Tuesday, October 30, 2012

George Bell’s Take on Boston’s Innovation Scene

George Bell really enjoys mentoring young entrepreneurs and teaching them to articulate the value of their budding businesses. As the current President and CEO of JumpTap, former Managing Director of General Catalyst Venture Partners, and one of the Co-chairs for this year’s unConference, George has a wealth of experience to share. He comes to the unConference because he enjoys hearing about fresh new ideas – your fresh new ideas – so come prepared to share them with George. We guarantee he’ll have something to teach you in return.

Below you’ll find his thoughts on entrepreneurship and innovation in Boston, with an important key takeaway: if you’re given 15 minutes to describe your brilliant idea, be able to do it in five.

What makes Boston an innovation hub?
The presence of so many universities sets us apart. We have some of the best universities and programs in the country for engineering, technology, and entrepreneurship. And young people coming out universities don’t find themselves bound by conventional thinking.

Are there any elements we’re lacking that would make our ecosystem thrive?
We need to up the ante on risk and increase the risk profile of startups in Boston. Our entrepreneurs need to think more boldly; we need more “change the world” ideas, and we need more high quality entrepreneurs. Once we have the ‘change the world’ ideas here, we need to cultivate every reason in the world for that entrepreneur or CEO to believe they can build a great business here.

As a Co-chair of the unConference this year, what appeals to you most about the program?
I love the freshness of ideas. I think that’s the most exciting thing to me about spending the day there.

What do you enjoy most about meeting and mentoring up-and-coming entrepreneurs?
I enjoy watching their presentation and packaging skills improve. One characteristic in young entrepreneurs is initial excitement about an idea, and that’s absolutely vital to the birth of a business.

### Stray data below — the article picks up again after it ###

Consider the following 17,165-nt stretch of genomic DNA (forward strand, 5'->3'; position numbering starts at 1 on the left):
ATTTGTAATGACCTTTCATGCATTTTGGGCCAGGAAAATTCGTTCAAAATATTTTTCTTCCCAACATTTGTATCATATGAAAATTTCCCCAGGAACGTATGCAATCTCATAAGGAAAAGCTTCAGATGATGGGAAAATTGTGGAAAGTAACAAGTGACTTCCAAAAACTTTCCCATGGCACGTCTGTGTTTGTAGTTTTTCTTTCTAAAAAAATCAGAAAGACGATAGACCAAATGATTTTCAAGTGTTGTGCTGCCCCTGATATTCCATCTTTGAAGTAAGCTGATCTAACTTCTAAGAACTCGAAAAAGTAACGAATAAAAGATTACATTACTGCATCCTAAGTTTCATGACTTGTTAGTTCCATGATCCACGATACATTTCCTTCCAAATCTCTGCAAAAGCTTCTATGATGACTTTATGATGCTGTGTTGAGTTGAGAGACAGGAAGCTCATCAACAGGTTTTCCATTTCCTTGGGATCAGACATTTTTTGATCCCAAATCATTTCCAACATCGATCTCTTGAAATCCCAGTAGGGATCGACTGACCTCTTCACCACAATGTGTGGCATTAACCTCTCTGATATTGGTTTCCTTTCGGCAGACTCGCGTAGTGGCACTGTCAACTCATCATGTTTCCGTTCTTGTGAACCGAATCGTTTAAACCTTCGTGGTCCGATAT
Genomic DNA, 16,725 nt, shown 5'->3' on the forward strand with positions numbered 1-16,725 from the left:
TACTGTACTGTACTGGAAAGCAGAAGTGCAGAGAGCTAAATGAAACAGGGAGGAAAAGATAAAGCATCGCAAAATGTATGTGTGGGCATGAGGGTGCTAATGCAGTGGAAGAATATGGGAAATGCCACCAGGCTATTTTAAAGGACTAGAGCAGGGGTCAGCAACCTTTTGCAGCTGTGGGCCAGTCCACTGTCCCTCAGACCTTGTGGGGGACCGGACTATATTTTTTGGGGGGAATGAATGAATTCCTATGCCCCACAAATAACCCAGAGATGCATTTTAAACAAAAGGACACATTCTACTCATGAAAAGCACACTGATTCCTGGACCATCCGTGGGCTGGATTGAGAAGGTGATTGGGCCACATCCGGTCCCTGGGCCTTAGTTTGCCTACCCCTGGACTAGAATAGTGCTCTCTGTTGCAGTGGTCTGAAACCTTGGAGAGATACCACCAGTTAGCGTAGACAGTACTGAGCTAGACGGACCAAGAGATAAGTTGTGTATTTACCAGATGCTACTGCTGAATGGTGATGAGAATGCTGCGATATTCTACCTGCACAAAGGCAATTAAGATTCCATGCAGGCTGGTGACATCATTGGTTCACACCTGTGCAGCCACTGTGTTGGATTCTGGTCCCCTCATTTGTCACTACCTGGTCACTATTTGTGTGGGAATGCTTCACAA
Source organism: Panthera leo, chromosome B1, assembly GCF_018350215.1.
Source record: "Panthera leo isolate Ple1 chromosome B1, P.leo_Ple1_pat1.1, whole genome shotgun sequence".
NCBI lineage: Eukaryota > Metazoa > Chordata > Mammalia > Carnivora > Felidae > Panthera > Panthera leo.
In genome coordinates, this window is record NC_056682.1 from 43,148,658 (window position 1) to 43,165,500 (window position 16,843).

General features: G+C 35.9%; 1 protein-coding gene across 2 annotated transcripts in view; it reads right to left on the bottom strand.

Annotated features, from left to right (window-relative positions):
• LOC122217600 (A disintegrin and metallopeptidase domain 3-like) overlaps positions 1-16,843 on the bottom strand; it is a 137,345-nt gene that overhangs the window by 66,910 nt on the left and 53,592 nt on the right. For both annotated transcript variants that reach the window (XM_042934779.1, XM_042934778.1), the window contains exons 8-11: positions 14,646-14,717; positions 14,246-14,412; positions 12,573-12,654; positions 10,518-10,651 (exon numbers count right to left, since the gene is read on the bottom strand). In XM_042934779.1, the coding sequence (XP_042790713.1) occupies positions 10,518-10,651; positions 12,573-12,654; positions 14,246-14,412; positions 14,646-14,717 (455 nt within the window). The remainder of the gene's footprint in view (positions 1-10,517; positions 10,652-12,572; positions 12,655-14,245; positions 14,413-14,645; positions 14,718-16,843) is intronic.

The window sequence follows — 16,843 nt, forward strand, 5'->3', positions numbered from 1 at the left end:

On the other hand, young entrepreneurs need to be able to define their idea very crisply – can they describe it in one or two sentences? Have they vetted whether competitors are already attacking this idea? They need to know if it is likely to have a big impact, if it’s successful. What are the necessary ingredients to success? What are the things that can trip up this fragile idea and company? In most cases, young entrepreneurs haven’t thoroughly addressed these tough questions or researched the metrics to support their answers. So, you often find a fantastic level of enthusiasm with a very shallow sense of how, in reality, they’re going to move from idea to company to success.

I’ve found young entrepreneurs surprised to learn that they need to compress all of these considerations into single sentence or two sentence answers. My take is if you can’t tell me the answer to these key questions in a simple and compelling way, I assume that you don’t know the answers. And if you don’t, I have no confidence that the venture, despite the fact that it may be a nifty idea, can get off the ground.

How can entrepreneurs make the most of this year’s unConference?
They should rehearse their pitches extensively.  Although the pitching sessions are technically 15 minutes long, hold a mock rehearsal. Prepare for the worst case scenario in which, for one reason or another, the meeting starts five minutes late and has to end five minutes early. If you had to tell me your idea – why it’s sensible, why no one else is attacking it the way you are, and why there’s a big market for it – could you do it in five minutes?

Be sure to find George at this year’s unConference, but come prepared to pitch your idea in just a few succinct, compelling sentences!

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